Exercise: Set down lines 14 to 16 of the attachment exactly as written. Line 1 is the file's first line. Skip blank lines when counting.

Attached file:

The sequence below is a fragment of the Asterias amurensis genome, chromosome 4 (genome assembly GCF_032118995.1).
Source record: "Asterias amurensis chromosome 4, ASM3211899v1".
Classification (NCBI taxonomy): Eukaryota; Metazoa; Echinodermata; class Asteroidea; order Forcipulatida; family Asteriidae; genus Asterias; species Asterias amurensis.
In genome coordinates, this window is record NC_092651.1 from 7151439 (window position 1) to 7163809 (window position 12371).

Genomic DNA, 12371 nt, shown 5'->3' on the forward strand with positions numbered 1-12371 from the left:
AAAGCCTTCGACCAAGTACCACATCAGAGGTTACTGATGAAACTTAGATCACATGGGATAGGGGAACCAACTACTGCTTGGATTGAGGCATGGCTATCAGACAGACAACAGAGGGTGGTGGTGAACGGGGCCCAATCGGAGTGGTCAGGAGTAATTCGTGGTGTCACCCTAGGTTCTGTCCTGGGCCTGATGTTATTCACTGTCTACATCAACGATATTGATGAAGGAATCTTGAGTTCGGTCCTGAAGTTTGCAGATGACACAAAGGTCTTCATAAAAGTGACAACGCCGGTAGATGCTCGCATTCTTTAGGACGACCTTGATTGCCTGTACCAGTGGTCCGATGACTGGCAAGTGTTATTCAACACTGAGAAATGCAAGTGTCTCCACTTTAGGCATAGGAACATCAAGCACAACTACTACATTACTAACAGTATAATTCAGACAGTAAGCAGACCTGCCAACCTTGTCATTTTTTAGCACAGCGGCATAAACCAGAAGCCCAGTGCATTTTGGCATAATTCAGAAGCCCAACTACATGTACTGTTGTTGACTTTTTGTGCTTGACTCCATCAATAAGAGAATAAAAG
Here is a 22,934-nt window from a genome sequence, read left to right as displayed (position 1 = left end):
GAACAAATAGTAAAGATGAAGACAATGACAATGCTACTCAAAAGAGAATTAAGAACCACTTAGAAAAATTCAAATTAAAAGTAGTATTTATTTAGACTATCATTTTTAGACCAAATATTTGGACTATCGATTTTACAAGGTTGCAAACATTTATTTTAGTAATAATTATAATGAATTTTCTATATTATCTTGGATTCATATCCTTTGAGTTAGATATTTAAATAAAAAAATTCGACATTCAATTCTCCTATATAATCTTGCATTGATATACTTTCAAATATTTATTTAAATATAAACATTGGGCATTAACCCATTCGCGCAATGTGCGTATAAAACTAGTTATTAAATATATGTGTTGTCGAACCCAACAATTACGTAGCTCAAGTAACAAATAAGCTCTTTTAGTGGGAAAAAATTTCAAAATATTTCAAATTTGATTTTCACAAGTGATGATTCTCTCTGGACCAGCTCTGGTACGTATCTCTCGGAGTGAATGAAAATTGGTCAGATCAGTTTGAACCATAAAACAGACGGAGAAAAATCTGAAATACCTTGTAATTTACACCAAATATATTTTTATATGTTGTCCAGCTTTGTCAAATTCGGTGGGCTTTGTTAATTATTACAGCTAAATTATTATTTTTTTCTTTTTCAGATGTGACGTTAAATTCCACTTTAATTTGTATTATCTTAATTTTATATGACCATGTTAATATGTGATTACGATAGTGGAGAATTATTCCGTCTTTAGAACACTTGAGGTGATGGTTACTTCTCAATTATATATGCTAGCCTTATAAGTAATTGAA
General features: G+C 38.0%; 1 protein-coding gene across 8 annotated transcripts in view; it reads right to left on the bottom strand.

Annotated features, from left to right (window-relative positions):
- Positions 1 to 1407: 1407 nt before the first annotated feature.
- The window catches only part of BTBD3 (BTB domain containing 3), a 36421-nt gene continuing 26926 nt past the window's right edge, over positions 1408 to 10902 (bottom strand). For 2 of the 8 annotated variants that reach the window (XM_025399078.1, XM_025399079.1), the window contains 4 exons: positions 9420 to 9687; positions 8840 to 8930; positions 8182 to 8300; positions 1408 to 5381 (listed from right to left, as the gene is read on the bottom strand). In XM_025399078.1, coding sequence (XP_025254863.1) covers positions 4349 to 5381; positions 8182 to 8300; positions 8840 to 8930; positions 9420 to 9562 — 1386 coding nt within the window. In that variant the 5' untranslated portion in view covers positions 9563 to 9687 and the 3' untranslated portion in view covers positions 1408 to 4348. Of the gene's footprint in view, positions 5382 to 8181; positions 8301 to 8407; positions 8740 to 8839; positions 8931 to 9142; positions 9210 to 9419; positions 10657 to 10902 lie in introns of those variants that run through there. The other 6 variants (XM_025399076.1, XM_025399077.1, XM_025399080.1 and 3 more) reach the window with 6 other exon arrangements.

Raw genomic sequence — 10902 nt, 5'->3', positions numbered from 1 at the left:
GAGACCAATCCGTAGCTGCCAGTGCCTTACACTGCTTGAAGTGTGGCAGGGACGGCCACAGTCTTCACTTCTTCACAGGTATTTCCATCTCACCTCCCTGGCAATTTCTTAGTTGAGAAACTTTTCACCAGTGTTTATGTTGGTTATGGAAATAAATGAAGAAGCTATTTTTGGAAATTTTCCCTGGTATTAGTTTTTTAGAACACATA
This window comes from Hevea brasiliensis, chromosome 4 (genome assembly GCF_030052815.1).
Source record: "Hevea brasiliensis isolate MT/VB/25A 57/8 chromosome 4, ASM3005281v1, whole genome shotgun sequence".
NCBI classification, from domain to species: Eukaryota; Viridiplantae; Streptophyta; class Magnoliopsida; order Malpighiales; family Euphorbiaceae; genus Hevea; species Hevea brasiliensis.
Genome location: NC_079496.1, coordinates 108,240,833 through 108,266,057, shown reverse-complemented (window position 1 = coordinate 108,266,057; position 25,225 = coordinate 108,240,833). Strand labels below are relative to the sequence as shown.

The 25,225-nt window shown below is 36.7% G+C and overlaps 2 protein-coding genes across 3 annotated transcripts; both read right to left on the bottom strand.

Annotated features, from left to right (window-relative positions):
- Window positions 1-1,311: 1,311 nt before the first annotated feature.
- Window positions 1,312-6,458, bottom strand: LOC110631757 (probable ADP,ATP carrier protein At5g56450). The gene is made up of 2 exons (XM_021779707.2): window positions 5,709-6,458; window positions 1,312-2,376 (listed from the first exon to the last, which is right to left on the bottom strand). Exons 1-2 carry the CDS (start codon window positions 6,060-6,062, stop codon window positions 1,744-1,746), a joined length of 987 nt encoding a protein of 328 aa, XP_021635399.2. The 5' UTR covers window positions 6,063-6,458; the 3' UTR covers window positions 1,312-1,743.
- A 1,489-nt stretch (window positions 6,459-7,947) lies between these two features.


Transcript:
GAGACCAATCCGTAGCTGCCAGTGCCTTACACTGCTTGAAGTGTGGCAGGGACGGCCACAGTCTTCACTTCTTCACAGGTATTTCCATCTCACCTCCCTGGCAATTTCTTAGTTGAGAAACTTTTCACCAGTGTTTATGTTGGTTATGGAAATAAATGAAGAAGCTATTTTTGGAAATTTTCCCTGGTATTAGTTTTTTAGAACACATA
This window comes from Hevea brasiliensis, chromosome 4 (genome assembly GCF_030052815.1).
Source record: "Hevea brasiliensis isolate MT/VB/25A 57/8 chromosome 4, ASM3005281v1, whole genome shotgun sequence".